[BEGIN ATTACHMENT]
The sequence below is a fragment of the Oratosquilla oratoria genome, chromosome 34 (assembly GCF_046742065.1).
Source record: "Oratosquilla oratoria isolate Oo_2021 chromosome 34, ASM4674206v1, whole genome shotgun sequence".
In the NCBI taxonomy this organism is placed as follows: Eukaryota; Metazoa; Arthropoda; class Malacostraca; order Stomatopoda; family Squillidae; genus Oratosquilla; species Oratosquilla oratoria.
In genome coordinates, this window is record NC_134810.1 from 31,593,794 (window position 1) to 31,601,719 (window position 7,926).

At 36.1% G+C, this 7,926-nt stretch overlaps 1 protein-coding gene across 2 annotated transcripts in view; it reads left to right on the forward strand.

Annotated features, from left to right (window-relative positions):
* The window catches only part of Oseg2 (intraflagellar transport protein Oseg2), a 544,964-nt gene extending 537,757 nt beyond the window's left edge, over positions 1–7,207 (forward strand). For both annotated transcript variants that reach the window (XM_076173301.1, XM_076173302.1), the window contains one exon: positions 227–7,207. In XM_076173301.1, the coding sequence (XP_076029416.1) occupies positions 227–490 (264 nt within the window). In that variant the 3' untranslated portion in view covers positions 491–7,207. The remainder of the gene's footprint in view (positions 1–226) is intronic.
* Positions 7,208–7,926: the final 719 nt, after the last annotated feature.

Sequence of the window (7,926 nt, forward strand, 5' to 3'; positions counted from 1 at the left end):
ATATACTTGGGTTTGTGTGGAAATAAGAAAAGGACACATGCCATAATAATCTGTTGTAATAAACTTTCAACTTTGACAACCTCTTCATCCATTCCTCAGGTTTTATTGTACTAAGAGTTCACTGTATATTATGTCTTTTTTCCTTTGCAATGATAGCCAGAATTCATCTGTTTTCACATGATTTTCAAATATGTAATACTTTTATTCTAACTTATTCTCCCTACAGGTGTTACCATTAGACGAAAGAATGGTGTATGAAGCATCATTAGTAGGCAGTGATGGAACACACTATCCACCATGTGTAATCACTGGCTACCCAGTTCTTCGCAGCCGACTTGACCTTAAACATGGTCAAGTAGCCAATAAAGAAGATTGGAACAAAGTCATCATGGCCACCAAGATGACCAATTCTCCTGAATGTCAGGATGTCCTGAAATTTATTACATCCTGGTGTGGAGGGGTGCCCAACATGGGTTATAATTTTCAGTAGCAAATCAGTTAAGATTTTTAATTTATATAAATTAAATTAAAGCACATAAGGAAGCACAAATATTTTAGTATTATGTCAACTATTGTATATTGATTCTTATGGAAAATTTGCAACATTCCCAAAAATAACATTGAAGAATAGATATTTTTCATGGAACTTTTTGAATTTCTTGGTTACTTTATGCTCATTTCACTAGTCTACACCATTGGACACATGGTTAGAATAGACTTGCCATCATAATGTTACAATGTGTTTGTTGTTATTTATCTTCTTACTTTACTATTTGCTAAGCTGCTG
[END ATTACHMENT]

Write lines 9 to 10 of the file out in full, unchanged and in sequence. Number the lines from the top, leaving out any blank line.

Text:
Sequence of the window (7,926 nt, forward strand, 5' to 3'; positions counted from 1 at the left end):
ATATACTTGGGTTTGTGTGGAAATAAGAAAAGGACACATGCCATAATAATCTGTTGTAATAAACTTTCAACTTTGACAACCTCTTCATCCATTCCTCAGGTTTTATTGTACTAAGAGTTCACTGTATATTATGTCTTTTTTCCTTTGCAATGATAGCCAGAATTCATCTGTTTTCACATGATTTTCAAATATGTAATACTTTTATTCTAACTTATTCTCCCTACAGGTGTTACCATTAGACGAAAGAATGGTGTATGAAGCATCATTAGTAGGCAGTGATGGAACACACTATCCACCATGTGTAATCACTGGCTACCCAGTTCTTCGCAGCCGACTTGACCTTAAACATGGTCAAGTAGCCAATAAAGAAGATTGGAACAAAGTCATCATGGCCACCAAGATGACCAATTCTCCTGAATGTCAGGATGTCCTGAAATTTATTACATCCTGGTGTGGAGGGGTGCCCAACATGGGTTATAATTTTCAGTAGCAAATCAGTTAAGATTTTTAATTTATATAAATTAAATTAAAGCACATAAGGAAGCACAAATATTTTAGTATTATGTCAACTATTGTATATTGATTCTTATGGAAAATTTGCAACATTCCCAAAAATAACATTGAAGAATAGATATTTTTCATGGAACTTTTTGAATTTCTTGGTTACTTTATGCTCATTTCACTAGTCTACACCATTGGACACATGGTTAGAATAGACTTGCCATCATAATGTTACAATGTGTTTGTTGTTATTTATCTTCTTACTTTACTATTTGCTAAGCTGCTG